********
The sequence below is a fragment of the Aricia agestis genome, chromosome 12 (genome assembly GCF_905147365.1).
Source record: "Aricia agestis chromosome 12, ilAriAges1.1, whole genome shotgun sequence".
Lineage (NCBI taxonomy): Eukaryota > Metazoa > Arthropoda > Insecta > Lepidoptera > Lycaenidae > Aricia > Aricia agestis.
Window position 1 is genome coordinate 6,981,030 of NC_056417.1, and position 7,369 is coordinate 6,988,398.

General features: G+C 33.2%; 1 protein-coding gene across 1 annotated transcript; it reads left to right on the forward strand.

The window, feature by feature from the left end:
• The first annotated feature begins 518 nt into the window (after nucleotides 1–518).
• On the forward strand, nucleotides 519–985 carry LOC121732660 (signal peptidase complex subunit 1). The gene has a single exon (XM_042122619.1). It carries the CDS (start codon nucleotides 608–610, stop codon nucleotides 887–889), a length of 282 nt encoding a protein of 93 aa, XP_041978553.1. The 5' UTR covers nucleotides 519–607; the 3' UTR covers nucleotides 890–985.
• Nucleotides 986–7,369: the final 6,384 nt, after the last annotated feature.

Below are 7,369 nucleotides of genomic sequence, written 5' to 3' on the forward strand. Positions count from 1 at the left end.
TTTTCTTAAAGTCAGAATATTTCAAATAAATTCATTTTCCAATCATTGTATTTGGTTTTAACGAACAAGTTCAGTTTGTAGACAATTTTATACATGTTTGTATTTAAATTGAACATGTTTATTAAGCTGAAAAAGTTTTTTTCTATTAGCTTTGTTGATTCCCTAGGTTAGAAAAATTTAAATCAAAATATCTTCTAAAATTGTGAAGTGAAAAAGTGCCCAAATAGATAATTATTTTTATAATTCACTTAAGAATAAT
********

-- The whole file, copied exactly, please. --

The sequence below is a fragment of the Aricia agestis genome, chromosome 12 (genome assembly GCF_905147365.1).
Source record: "Aricia agestis chromosome 12, ilAriAges1.1, whole genome shotgun sequence".
Lineage (NCBI taxonomy): Eukaryota > Metazoa > Arthropoda > Insecta > Lepidoptera > Lycaenidae > Aricia > Aricia agestis.
Window position 1 is genome coordinate 6,981,030 of NC_056417.1, and position 7,369 is coordinate 6,988,398.

General features: G+C 33.2%; 1 protein-coding gene across 1 annotated transcript; it reads left to right on the forward strand.

The window, feature by feature from the left end:
• The first annotated feature begins 518 nt into the window (after nucleotides 1–518).
• On the forward strand, nucleotides 519–985 carry LOC121732660 (signal peptidase complex subunit 1). The gene has a single exon (XM_042122619.1). It carries the CDS (start codon nucleotides 608–610, stop codon nucleotides 887–889), a length of 282 nt encoding a protein of 93 aa, XP_041978553.1. The 5' UTR covers nucleotides 519–607; the 3' UTR covers nucleotides 890–985.
• Nucleotides 986–7,369: the final 6,384 nt, after the last annotated feature.

Below are 7,369 nucleotides of genomic sequence, written 5' to 3' on the forward strand. Positions count from 1 at the left end.
TTTTCTTAAAGTCAGAATATTTCAAATAAATTCATTTTCCAATCATTGTATTTGGTTTTAACGAACAAGTTCAGTTTGTAGACAATTTTATACATGTTTGTATTTAAATTGAACATGTTTATTAAGCTGAAAAAGTTTTTTTCTATTAGCTTTGTTGATTCCCTAGGTTAGAAAAATTTAAATCAAAATATCTTCTAAAATTGTGAAGTGAAAAAGTGCCCAAATAGATAATTATTTTTATAATTCACTTAAGAATAAT